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Epidemiology supports oral contraceptives as a risk factor in Crohn's disease
  1. M ALIC
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    Editor,—A recent clinical alert (Gut1999;44:311–12) commented on a study of risk factors for relapse in Crohn's disease.1 The author concluded that, unlike the established association with smoking, the link with oral contraceptive use is still controversial. To contribute to this discussion, I have investigated temporal trends in age and sex specific disease incidence and correlated them with the chronology of oral contraceptive use.

    The birth control pill was first introduced in 1960 and soon became widely accepted; 10 million American women were taking it by 1973.2 Concerns about side effects prompted further research, and by the mid-1970s most women taking were taking oral contraceptive pills containing 50 μg or less of oestrogen—a considerable decrease from the 100–150 μg in the pills of the 1960s.

    Most epidemiological studies of Crohn's disease (especially those from the USA) have shown a rapid rise in the incidence of disease between the early 1960s and early 1970s, followed by a plateau phase in the 1980s.3 In my analysis I have used the only two American studies4 5 for which detailed age and sex incidence distributions were available and correlated them to American data on oral contraceptive use.

    Without investigating the incidence trends in a group of 20–29 year old women (these are the most likely users of oral contraceptives), a correlation between the introduction and adoption of oral contraceptives and overall incidence trends of Crohn's disease would not be sufficient to establish oral contraceptive use as a risk factor. From 1964, both studies showed that there was a striking increase in incidence among the 20–29 year old age group, and an increased female to male incidence ratio. Unpublished data from the Olmsted County study5 showed a crude incidence of 26.8 cases per 100 000 person years for this age group in women between 1964 and 1973. This is the highest incidence among all age and sex groups in the entire study period (1940–93), and the highest incidence rise between consecutive time periods. The incidence rise in men for the same period was much less dramatic and the crude rate for the same age group was 17.2. Data for Baltimore showed4 a 9.46-fold incidence increase for for women aged 20–29 between the 1960–3 and 1973 surveys, and only a 2.33 increase for men of the same age group. Again, this jump in female incidence is the most abrupt and the highest incidence among all age and sex groups in all periods. Consistent with the introduction of oral contraceptives with a lower oestrogen content, incidence studies of Crohn's disease reported lessening of predominance in women aged 20–29 from the mid-1970s. Figure 1 shows changing female to male incidence ratio for this age group corresponding to oral contraceptive use.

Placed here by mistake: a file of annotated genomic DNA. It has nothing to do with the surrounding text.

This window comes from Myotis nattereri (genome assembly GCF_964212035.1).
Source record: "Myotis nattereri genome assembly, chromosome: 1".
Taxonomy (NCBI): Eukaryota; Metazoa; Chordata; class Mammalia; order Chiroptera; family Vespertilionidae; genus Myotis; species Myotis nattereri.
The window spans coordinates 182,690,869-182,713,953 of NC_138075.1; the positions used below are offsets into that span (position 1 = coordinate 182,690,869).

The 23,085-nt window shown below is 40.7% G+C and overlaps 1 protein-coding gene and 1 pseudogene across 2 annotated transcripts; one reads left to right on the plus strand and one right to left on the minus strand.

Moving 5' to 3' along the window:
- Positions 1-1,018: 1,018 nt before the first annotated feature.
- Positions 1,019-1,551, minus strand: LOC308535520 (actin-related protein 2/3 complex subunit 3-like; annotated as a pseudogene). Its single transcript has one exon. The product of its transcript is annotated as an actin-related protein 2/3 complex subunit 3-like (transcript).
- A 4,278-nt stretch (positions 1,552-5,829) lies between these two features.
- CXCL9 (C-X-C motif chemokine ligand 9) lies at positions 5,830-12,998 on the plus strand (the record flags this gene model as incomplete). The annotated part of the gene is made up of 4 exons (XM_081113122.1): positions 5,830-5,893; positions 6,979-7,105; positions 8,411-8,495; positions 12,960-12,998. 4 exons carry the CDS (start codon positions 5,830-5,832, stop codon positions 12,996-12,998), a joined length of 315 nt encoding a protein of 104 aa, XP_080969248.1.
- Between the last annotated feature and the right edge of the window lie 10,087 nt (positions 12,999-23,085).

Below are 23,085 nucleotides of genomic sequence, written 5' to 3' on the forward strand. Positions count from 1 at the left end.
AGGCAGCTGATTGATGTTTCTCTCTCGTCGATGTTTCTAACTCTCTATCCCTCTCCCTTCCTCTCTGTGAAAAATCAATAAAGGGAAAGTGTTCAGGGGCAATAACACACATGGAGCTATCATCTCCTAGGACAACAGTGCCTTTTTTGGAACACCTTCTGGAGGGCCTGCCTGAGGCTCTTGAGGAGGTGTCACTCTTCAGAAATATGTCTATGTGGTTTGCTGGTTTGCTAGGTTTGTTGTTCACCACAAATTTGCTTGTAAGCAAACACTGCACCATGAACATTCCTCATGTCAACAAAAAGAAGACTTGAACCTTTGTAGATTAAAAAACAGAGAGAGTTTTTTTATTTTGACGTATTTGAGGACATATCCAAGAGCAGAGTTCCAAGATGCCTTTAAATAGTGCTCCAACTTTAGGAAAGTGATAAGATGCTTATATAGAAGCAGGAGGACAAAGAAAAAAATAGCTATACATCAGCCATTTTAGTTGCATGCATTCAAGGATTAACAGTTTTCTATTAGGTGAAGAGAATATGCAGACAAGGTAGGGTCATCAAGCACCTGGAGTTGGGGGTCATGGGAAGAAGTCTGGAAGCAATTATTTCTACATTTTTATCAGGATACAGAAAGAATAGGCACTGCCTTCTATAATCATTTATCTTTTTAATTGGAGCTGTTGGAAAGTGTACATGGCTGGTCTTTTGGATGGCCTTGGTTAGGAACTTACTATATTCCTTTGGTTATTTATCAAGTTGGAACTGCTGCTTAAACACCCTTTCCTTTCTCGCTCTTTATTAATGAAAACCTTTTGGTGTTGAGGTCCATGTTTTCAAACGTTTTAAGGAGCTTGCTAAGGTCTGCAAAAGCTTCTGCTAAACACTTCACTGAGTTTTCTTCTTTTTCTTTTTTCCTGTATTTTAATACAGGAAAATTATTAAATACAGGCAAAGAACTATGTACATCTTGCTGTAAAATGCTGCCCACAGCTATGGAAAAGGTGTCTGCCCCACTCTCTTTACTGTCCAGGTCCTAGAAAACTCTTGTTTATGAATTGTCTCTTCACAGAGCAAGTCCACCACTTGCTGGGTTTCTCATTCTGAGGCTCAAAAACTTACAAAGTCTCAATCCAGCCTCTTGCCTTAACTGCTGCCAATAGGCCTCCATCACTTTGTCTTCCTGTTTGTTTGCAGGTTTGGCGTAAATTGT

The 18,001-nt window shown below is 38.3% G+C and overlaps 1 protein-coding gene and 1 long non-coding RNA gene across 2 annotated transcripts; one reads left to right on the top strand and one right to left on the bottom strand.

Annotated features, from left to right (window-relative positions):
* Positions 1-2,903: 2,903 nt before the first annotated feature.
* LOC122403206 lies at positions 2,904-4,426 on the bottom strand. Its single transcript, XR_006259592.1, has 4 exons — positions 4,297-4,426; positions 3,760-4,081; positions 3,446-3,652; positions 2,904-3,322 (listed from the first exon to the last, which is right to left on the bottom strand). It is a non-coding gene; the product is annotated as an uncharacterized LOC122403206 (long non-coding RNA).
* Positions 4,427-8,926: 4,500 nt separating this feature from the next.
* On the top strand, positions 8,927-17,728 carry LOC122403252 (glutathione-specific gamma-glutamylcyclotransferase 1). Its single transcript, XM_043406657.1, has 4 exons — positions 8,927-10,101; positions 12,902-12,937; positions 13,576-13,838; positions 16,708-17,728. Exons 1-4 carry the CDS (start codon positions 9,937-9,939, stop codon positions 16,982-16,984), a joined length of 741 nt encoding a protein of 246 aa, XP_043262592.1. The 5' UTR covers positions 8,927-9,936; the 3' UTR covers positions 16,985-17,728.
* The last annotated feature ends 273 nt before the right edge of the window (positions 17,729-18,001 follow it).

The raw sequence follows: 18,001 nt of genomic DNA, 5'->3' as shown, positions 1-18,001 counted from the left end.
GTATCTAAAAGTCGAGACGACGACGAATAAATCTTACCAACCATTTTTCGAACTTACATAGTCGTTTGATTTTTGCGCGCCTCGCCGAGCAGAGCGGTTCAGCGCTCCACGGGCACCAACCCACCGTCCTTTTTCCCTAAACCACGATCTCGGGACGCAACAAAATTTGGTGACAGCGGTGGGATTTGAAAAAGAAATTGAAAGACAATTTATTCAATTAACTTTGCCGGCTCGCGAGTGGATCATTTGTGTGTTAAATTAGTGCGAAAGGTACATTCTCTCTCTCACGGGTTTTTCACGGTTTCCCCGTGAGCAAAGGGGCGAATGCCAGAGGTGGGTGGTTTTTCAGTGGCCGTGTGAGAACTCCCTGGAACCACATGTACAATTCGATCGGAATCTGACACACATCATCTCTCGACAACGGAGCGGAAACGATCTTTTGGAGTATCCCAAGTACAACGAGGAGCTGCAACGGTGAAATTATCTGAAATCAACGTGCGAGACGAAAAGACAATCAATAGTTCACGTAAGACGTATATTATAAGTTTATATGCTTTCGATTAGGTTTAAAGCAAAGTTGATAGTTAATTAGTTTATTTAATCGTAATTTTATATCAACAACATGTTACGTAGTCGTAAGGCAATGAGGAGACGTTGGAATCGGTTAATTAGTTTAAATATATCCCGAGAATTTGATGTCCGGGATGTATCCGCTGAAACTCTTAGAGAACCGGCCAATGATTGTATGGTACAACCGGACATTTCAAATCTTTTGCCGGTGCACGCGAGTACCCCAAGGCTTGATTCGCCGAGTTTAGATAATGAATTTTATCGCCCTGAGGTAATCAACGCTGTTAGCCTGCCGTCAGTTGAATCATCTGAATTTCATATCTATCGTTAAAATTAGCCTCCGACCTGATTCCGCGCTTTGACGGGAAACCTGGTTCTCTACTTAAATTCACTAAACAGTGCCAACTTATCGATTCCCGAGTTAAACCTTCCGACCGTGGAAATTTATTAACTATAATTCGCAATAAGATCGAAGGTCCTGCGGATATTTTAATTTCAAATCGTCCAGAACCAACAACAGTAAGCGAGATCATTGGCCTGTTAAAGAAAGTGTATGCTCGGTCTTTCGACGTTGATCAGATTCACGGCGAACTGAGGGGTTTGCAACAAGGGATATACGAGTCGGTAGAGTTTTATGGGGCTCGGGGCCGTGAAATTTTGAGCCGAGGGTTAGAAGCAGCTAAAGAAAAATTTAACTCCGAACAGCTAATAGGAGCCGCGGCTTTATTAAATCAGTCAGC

Figure 1

    Trends in the use of oral contraceptives and incidence of Crohn's disease as a female to male ratio in the 20–29 year age group.

    Although detailed data on incidence and oral contraceptive use were not available, we used two European studies as controls,6 7and, in the period 1960–5, both had the highest female to male incidence ratio, which corresponded to the rise in the USA.

    The above epidemiological findings are concordant with Timmer and colleagues' study1 and support their explanation that previous use of oral contraceptives is more strongly associated with relapse in Crohn's disease than current use. The change in oestrogen content of oral contraceptives may account for the contradictory findings of a link between oral contraceptive use and Crohn's disease, in studies published in the past 15 years.


    The author would like to thank Edward V Loftus Jr for contributing unpublished data from the Olmsted County study.


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